A History of Cordings
In 1839, at the age of 35, Mr John Charles Cording opened his first shop at 231 The Strand as outfitter and waterproofers. The building stood in the shadow of the Temple Bar the famous symbolic entry point to the City of London. It was in 1839 when Queen Victoria paid her first official visit to the City with the grand procession passing right outside number 231; she had been on the throne a mere three years at the time. 1839 was also the year William Fox Talbot invented modern photography and Charles Dickens published Nicholas Nickleby.
John Cording started the business from his home with his sister Ellen and his mother Mary. In 1857 he employed his young cousin Henry Wilson, who eventually inherited the business, as John had no son or heir to whom he could leave the business. John's brother George was also employed for some years before establishing on his own in 1869.
The Temple Bar
The gate was built after "The Great Fire" had destroyed the centre of London in 1666. It is attributed to the architect Sir Christopher Wren, as were some of the surrounding buildings. The original gate or bar marked the boundary between the old city, controlled by the Lord Mayor and the Monarch controlled the rest of the country. The original building was moved, stone by stone, and rebuilt in North London as the Lodge to the Estate of a private individual. Today, it sadly lies in a state of disrepair.
Cordings' range of clothing soon expanded to include a complete tailoring service. An advertisement in 1860 refers to "nautical and sporting waterproofers and tailors", and lists such items as "the new dreadnought coat—warranted to resist the effects of any climate" and "sheet India rubber fishing boots". The Duke of Connaught frequented the shop and in 1871 Sir Henry Morton Stanley was kitted out in preparation for his famous journey to find Dr Livingstone. These famous waterproof garments were the predecessor to the famous Cordings rubberised Macintosh which was considered essential kit in the hunting field and by early motorists in their open top cars.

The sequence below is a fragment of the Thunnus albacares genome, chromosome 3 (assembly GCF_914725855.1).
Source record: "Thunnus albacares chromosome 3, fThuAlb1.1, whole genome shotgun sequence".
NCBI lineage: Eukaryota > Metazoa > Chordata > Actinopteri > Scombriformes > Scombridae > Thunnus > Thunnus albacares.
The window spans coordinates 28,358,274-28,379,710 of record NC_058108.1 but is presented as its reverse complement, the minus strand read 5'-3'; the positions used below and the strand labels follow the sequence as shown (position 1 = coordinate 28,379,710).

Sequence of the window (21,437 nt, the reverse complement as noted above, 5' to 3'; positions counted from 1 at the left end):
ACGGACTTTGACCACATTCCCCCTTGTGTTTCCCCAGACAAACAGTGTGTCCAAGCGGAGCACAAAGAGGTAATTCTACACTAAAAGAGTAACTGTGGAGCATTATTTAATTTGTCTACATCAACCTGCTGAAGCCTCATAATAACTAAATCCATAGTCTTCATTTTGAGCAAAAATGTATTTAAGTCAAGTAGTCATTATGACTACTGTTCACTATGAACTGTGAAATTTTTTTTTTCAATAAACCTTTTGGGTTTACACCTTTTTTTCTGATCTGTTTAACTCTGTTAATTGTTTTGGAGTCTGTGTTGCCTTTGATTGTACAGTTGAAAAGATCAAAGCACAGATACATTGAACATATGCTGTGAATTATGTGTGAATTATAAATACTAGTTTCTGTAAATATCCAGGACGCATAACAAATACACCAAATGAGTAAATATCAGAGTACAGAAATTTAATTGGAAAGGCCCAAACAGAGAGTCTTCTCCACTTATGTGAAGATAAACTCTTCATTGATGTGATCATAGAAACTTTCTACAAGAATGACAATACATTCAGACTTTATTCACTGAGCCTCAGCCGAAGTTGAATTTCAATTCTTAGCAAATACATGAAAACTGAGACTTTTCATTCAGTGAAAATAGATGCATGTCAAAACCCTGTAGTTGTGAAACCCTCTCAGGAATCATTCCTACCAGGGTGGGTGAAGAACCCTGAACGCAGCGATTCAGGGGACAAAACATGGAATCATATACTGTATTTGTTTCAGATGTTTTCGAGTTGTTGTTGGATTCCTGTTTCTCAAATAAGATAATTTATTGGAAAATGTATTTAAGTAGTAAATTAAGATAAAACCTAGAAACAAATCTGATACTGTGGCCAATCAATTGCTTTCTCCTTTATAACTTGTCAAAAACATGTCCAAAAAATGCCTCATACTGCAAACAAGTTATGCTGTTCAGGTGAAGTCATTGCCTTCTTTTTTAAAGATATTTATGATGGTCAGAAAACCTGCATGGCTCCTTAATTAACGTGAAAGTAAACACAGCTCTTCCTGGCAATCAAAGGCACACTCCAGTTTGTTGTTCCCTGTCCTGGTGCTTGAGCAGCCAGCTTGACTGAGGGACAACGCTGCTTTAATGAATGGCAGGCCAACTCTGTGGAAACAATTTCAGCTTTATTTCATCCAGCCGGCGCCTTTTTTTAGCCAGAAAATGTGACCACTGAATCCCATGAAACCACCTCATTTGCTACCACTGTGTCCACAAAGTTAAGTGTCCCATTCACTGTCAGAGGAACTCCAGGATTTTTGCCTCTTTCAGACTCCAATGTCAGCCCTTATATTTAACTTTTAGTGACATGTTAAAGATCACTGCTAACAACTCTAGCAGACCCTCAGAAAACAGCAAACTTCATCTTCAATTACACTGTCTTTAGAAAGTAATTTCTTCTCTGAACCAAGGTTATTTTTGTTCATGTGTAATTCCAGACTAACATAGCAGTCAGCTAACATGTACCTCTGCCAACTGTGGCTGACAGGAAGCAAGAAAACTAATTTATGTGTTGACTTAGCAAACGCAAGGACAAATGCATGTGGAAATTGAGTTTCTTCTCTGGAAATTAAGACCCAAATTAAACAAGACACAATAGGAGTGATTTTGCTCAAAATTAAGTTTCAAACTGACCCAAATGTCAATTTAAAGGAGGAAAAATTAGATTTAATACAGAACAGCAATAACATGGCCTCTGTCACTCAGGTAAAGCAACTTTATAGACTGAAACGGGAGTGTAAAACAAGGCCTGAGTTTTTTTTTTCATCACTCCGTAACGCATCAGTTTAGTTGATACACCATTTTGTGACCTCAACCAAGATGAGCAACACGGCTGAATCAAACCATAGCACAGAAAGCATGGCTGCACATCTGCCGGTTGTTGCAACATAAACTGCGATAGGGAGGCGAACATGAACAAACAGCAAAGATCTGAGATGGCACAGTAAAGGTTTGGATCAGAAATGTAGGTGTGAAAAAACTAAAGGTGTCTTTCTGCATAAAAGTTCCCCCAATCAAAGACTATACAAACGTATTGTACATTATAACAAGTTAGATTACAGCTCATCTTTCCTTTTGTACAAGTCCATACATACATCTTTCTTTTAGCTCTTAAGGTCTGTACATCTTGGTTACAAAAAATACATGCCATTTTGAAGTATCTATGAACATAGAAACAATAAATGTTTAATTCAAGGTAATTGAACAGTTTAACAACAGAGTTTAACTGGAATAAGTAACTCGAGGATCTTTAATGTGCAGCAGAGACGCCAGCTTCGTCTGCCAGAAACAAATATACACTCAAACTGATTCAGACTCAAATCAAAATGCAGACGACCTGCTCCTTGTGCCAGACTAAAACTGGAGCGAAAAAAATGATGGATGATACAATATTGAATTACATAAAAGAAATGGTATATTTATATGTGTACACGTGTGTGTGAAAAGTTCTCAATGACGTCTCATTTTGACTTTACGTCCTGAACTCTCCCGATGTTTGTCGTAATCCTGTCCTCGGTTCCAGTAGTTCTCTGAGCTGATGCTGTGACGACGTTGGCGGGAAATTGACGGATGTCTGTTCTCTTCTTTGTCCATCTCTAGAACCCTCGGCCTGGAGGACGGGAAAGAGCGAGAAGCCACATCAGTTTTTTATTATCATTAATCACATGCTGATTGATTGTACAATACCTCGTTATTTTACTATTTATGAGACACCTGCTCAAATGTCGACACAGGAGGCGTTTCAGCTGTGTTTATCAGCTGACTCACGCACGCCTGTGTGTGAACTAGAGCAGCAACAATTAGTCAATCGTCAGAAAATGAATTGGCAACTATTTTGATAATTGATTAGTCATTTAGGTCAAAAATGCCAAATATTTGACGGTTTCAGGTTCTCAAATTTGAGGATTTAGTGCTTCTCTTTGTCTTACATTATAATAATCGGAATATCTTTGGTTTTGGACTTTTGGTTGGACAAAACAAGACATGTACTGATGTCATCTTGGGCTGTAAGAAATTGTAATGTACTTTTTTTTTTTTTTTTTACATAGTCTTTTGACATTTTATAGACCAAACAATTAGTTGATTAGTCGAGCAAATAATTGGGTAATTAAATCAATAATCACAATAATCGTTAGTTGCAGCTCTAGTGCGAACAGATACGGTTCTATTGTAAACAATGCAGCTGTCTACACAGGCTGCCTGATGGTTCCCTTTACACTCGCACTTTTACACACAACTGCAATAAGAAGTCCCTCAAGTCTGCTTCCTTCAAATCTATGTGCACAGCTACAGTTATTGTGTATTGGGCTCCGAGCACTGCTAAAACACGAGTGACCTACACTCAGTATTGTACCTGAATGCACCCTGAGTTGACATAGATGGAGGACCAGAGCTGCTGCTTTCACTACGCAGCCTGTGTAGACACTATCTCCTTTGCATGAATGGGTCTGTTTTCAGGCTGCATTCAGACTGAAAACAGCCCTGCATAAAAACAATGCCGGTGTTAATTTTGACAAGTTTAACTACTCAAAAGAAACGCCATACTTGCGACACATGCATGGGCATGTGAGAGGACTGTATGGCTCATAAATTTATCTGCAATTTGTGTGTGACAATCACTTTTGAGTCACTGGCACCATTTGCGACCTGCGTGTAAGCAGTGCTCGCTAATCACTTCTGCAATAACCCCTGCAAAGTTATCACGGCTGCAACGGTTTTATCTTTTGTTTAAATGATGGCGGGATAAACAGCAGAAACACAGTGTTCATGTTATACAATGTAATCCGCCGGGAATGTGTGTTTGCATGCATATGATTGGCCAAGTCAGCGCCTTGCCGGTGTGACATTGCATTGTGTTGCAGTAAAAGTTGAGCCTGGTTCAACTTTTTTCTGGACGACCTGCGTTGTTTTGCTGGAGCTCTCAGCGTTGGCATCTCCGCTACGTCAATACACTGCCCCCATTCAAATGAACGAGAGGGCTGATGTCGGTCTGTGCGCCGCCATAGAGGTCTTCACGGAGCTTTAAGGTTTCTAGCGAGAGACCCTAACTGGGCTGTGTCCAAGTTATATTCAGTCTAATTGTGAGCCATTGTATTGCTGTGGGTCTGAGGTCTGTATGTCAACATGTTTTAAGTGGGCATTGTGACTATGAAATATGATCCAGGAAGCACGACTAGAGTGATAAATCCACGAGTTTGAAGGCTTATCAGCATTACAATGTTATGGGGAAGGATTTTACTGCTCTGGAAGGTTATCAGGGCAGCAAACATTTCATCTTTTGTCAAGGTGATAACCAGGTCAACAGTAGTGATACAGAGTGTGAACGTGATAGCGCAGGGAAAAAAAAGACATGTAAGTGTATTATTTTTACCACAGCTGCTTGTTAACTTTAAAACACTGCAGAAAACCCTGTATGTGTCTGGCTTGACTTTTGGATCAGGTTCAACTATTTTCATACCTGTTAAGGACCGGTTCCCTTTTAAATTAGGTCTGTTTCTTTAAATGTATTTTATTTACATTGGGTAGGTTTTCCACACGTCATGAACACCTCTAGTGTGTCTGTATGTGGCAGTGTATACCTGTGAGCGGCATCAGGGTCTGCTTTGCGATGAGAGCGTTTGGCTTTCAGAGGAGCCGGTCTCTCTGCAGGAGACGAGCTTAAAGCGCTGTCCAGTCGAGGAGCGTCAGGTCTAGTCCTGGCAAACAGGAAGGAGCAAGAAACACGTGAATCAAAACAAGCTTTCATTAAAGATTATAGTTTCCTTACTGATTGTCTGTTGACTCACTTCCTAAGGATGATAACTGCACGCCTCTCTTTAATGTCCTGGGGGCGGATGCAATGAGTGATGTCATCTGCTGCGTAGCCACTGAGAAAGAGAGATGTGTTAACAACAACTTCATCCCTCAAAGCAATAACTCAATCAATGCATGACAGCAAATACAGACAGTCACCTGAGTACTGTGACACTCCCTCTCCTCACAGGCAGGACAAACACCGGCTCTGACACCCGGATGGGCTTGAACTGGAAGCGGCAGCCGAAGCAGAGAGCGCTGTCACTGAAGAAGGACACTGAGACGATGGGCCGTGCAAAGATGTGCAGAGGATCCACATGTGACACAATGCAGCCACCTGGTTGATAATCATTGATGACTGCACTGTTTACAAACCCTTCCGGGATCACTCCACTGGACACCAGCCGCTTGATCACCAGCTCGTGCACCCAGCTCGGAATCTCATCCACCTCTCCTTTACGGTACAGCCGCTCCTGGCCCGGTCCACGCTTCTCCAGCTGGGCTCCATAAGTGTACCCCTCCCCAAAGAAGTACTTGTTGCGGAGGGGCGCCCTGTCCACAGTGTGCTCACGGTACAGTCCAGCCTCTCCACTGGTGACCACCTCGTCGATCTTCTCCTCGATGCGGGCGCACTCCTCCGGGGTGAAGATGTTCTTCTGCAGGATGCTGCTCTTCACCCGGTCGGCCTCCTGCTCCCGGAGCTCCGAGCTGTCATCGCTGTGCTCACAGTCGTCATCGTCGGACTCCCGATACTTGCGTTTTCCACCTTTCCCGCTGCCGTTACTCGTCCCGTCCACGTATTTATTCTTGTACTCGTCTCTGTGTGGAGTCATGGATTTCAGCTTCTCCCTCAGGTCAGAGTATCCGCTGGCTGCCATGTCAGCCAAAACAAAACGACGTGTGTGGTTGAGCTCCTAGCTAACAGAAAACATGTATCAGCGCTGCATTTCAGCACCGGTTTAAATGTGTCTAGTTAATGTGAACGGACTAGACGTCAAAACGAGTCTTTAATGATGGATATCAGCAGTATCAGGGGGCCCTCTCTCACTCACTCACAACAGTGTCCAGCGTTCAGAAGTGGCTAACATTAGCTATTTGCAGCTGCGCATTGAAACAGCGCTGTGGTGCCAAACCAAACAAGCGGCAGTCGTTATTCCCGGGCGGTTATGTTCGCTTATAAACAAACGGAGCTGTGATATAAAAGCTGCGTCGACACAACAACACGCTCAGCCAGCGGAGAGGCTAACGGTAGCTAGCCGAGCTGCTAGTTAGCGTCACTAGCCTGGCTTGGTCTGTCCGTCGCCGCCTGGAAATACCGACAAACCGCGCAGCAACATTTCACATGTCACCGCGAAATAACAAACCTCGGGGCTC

Cordings was quickly becoming synonymous with outdoor living and was an important shop for all city gentlemen to call at before venturing into the countryside.
In 1877 the business transferred to 19 Piccadilly, and in 1902 was incorporated into a Limited Company—J.C. Cording & Co Limited. Additional premises were acquired at 24 Jermyn Street and 35 St James's Street, still called Cording House today. Off-the-peg tweed suits were introduced and the famous covert coat appeared. The Covert coat was so named because of the protection it afforded the rider when riding through thick coverts. All tailoring and bootmaking took place in the huge basement of 19 Piccadilly, which extended right through to Regent Street. The waterproofs were still noted for their quality, hence the original shop signage which remains to this today.